Enough warmth, it’s time to return to the coldness of the more factory-oriented nature that processed electronics can create. There’s something slightly menacing brewing beneath the surface of “ii yo,” and the distorted snatches of vocals reinforce that idea. Diminished chords play as the song grows more and more glitched-out. For oldschool gamers, this is like a Sonic boss fight colliding with Streets of Rage. Funky, but evil! “Trailing Through the Sky”‘s rich pads and walking pace mark a return to an emphasis on atmosphere. The drums in this track feel more organic than anything that has come before, and it feels like we’re outside of the city, surveying the dusky evening sky from the fields. The syncopated pads create a sensation like flying–a temporary escape from the confines of urban living.

Back to work. The vacation couldn’t last forever! “Minima” is true to its name, both because its chopped-up robotic female vocalist actually says “minima,” and because it’s quite a minimalistic tune. This is ‘compact’ music that doesn’t leave its cubicle; this is the sound of old school techno, complete with 808 drums. “Tension” doesn’t waste any time setting an eerie mood with strings, static hums, and filtered beats. It’s the cinematic sound of risky plans put into action, very carefully. There’s an unforeseen kink in the plans and the results play out in the album’s namesake, “Phase Shift.” Introduced by what sounds like a heartbeat, a heavy beat stutters in, the tension from the previous track continues, the bleeps and bloops are back, and a distorted filter bass gets chopped up… over and over, the root note of the song is emphasized. There is a singular purpose here–focus can’t be lost. This track in particular showcases Darkhalo’s demoscene roots and could easily be at home in a very technical demo.

An uptempo high-pass filtered beat immediately begins the intro to “Boss Rush [SMB2],” a standout track that reimagines the Super Mario Bros. 2 boss music as a killer techstep rave-up. It’s surprising how threatening the atonal tension in the theme becomes as the track evolves, though it never loses its sense of fun. The song takes a lot of stylistic detours, too. There are half-time breakdowns with video-gamey fighting vocals (“Hoy!” “Ah!”), creepy vibrato synth lines, and wobble bass lines. It’s a very satisfying cut, and my personal favorite from the album, even though it is a break in mood from the rest.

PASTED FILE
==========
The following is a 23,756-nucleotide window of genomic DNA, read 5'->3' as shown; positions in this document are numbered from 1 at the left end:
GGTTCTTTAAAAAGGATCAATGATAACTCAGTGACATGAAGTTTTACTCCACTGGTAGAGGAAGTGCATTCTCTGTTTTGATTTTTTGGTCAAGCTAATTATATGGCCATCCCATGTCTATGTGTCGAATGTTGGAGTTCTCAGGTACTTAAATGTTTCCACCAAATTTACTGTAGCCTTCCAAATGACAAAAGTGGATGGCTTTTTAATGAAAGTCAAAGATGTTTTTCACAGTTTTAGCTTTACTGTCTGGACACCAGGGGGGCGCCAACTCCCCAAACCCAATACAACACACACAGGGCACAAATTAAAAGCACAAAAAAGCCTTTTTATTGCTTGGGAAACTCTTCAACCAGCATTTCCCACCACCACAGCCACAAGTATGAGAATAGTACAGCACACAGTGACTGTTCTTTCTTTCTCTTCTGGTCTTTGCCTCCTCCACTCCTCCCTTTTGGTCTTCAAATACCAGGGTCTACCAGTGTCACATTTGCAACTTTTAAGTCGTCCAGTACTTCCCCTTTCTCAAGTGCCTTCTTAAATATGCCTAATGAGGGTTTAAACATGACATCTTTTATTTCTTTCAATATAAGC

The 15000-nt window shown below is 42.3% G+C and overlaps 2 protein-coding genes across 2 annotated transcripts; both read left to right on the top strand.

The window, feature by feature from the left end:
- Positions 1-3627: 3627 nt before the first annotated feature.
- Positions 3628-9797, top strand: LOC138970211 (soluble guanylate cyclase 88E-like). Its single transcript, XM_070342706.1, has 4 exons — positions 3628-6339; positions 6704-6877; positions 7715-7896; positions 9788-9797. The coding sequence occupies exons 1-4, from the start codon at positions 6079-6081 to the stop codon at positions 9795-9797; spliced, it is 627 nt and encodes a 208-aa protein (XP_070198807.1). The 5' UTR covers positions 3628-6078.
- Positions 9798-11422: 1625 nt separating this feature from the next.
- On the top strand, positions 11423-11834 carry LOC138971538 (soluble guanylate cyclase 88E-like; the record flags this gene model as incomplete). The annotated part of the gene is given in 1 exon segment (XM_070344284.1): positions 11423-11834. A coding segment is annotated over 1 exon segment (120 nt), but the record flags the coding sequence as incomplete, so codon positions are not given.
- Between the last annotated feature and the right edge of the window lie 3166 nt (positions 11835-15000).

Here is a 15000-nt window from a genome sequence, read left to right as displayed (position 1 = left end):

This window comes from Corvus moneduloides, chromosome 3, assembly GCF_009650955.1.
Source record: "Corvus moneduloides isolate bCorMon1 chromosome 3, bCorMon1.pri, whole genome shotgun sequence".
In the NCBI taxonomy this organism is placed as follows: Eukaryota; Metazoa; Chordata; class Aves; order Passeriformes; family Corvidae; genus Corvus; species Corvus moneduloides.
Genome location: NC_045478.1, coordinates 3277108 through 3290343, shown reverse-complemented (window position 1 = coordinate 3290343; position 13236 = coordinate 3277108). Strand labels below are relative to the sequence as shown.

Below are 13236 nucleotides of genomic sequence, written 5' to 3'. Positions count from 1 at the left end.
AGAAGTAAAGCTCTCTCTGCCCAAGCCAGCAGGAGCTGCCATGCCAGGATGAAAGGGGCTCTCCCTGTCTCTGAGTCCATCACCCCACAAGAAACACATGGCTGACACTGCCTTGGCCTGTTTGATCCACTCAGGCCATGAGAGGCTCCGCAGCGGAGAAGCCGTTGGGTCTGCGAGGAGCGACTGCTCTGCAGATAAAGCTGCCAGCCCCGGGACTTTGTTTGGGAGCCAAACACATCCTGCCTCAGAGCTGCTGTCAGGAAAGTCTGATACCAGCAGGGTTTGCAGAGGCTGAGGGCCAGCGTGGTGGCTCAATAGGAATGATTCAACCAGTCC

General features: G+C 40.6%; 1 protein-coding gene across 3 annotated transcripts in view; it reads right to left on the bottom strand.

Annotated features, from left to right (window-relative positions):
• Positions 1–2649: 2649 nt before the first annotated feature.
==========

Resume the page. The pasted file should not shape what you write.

The album ends with its most ambient and downright beautiful track, “Lily.” Slow pads enter, light harp touches abound, and an almost-subliminal soft female voice lends a sense of femininity. So many elements lend to the sense of atmosphere: subtle static clicks, white noise, falling chirps. Halfway through the song, a hum builds into a high-frequency climax and suddenly, we’re treated to the most tonal moment on the album–a IV-I plagal cadence, also known as the ‘Amen cadence’ for its pleasant and pastoral sense of finality. It feels like a homecoming, and it makes for a strong ending.

Anyone with even a passing interest in electronic music from the likes of Roni Size, Future Sound of London, Autechre, et al, should find something to love in Phase Shift. It covers a broad range of styles and genres while remaining focused on an entirely electronic sound. Darkhalo remains true to his demoscene roots while hinting at larger ambitions, which makes this a recommended release.